Some attractive young actors would jump at the first opportunity to make a movie being pitched as the next "Twilight," but Alice Englert and Alden Ehrenreich were not initially interested in a teen fantasy when they heard about "Beautiful Creatures" -- not until they actually read the script by Oscar-winning writer-director Richard LaGravenese. All it took was a few pages and Ehrenreich, 23, and Englert, 18, were ready to play star-crossed lovers Ethan Wate and Lena Duchannes.
Moviefone spoke with the two young stars, and while they both know that comparisons to "Twilight" are inevitable, Ehrenreich and Englert are confident that grown-up as well as teen audiences will see the differences and will appreciate the mature romance –- not to mention the amazing cast -- in "Beautiful Creatures."
Moviefone: Alice, I read that you initially said "No" three times before considering the movie. Why is that?
Alice Englert: I hadn't read the script yet. Three times I had heard the briefs, and I had just been through a Hollywood screen test experience and was reluctant to go down a road again that I thought was going to be a dead end. But the more they pursued me, the more I thought they were kind of mad, and if they're mad they're my kind of people. It really worked out, once I read the script and loved it.
How familiar were you with the books before you were in the movie? Did you read them before auditioning?
Alden Ehrenreich: I hadn't heard of the books before I got cast. I got the part a week before we started shooting and was looking for anything that could help expedite my process of figuring out who my character was, so I started reading the book. I found it insightful as far as my character goes and just enjoyed living through some of the themes of the movie and understanding the story a little better for myself.
Englert: I created the character from the script. I decided to work simply from the script and wait to read the books until after the process was over.
The authors Kami Garcia and Margaret Stohl said they got to know you guys. Did you reach out to them to help get into character?
Englert: They were wonderfully supportive and such a great presence when they did visit. It was wonderful to meet them and talk with them. Blindly we seem to have found what they were looking for in the characters.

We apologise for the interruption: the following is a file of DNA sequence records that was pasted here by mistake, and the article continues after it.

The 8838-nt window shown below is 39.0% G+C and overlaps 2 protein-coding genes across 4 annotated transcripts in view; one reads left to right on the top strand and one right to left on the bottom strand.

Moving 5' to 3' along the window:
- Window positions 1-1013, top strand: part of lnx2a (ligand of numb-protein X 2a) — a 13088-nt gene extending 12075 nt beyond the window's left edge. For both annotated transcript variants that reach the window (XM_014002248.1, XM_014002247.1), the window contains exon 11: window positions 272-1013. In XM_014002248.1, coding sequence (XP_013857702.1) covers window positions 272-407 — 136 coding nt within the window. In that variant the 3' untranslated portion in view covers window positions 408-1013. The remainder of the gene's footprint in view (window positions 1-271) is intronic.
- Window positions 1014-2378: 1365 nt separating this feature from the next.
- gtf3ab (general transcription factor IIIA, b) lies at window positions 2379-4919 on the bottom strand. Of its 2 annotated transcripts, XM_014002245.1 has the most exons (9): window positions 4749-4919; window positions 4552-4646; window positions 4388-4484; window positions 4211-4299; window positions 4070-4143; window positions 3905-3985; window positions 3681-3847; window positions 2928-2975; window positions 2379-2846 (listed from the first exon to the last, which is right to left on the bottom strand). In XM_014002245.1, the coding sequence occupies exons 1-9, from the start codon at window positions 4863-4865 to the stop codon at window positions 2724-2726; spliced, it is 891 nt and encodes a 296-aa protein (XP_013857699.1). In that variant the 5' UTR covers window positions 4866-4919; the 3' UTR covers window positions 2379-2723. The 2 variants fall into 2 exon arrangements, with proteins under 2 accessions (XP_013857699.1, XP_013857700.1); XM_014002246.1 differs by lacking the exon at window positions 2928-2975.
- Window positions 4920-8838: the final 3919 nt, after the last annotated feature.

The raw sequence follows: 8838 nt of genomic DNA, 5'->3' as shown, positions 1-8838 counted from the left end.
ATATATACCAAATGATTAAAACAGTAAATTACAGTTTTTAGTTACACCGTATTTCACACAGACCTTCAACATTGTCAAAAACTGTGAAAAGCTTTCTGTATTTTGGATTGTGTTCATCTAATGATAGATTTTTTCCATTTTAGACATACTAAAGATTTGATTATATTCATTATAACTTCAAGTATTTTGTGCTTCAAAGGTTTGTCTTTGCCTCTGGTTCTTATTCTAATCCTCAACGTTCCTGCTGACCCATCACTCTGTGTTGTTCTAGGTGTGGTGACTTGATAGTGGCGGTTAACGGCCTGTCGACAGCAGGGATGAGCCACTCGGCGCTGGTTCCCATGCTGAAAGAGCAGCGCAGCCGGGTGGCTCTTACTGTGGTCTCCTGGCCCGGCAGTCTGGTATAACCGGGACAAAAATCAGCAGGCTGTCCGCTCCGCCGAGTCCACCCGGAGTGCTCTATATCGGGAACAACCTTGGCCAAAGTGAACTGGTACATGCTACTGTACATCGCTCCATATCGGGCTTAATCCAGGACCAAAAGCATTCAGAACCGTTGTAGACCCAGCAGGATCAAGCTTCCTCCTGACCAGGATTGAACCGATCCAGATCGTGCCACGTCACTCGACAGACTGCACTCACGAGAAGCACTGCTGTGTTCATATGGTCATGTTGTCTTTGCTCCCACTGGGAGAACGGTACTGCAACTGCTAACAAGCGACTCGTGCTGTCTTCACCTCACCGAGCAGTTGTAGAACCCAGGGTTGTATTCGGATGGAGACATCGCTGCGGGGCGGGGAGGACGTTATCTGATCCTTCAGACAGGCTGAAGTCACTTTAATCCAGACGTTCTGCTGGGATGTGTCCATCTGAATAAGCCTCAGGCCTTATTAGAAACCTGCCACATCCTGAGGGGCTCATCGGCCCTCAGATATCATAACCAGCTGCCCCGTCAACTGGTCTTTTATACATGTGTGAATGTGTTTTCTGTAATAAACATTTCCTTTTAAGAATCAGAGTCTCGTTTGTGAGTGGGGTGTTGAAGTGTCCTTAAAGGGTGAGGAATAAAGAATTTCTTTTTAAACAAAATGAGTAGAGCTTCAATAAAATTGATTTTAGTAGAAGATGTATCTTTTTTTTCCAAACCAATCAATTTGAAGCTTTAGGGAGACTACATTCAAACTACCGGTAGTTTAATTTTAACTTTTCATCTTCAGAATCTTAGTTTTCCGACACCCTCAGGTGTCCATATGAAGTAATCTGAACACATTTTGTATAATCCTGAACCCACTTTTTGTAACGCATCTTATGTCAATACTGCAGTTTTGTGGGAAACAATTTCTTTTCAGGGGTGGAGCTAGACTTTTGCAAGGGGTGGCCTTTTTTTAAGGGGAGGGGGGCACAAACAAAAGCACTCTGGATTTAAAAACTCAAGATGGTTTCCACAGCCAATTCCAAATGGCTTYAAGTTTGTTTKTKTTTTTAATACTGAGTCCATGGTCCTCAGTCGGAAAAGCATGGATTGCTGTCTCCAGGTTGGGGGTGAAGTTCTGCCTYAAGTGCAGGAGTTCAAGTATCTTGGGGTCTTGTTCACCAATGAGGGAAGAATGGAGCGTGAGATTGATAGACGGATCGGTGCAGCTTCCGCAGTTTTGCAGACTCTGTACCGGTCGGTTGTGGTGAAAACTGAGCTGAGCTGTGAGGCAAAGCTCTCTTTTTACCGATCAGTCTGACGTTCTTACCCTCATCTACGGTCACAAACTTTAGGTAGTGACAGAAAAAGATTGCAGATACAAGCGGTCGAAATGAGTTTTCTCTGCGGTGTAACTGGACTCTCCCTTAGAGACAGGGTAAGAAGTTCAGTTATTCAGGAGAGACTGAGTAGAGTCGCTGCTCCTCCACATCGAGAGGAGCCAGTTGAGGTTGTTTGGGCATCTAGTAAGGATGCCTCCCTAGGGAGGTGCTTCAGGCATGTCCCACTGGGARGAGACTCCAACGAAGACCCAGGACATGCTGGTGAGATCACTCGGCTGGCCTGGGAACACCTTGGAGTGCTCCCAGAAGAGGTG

Ehrenreich: They said something to me, which I thought was really cool. They said that they looked at this genre -- and I don't know this genre really well but they do -- and that there are a lot of stories about guys being jerks to girls and portrayed as these cool, aloof, laconic characters. They wanted to create a story in which a guy could be literate, courteous, and good, and project that notion –- especially for younger girls.
That's exactly right. So many guys in young adult novels are jerks who supposedly have a heart of gold.
Englert: The sad fact about this is that in reality most guys who act like jerks really are jerks!
Yeah, the older you get, the less that seems attractive.
Englert: I think a lot of people want people who actually have qualities they don't find attractive as a way of being able to change them. It's fascinating, because people think if they can change the other person, they can change themselves. It's a complex phenomenon. It's a fantasy that's actually about being able to come to terms with ourselves.
The movie seems to have more kissing and romantic scenes than the book, in which Ethan and Lena are stuck in "best friend mode" for much longer.
Ehrenreich: That was Richard's contribution to the story. He didn't want to have the teenage sexuality aspect of it so minimized that it was unrealistic. He felt that these were two very passionate people seized with incredible passion about their relationship, willing to fight against supernatural forces, and if they didn't have passion for each other, it wasn't realistic. And it certainly wasn't what I remember about high school.
Speaking of romance, chemistry is such an X-factor when it comes to actors. How did you work together to secure it, especially since you came on so late?
Ehrenreich: I think it's a testament to Richard's vision that he brought together so many people who are so like-minded. When Alice and I got into a room, we both knew that we had both been initially reluctant to do a film like this and were both convinced once we read the script and talked to Richard. So there was this mutual respect that Richard had gotten people together who were all on the same page -- that we were going to do this genre movie but that it was going to have intelligence and wit and humor and some real ideas to it. Because of that, Alice and I had a real respect for each other when we first met, which broke the ice and could be relaxed and playful with each other.
When you're working with not just an Oscar-winning screenwriter, but also Oscar-caliber actors, is there a sense of awe or intimidation?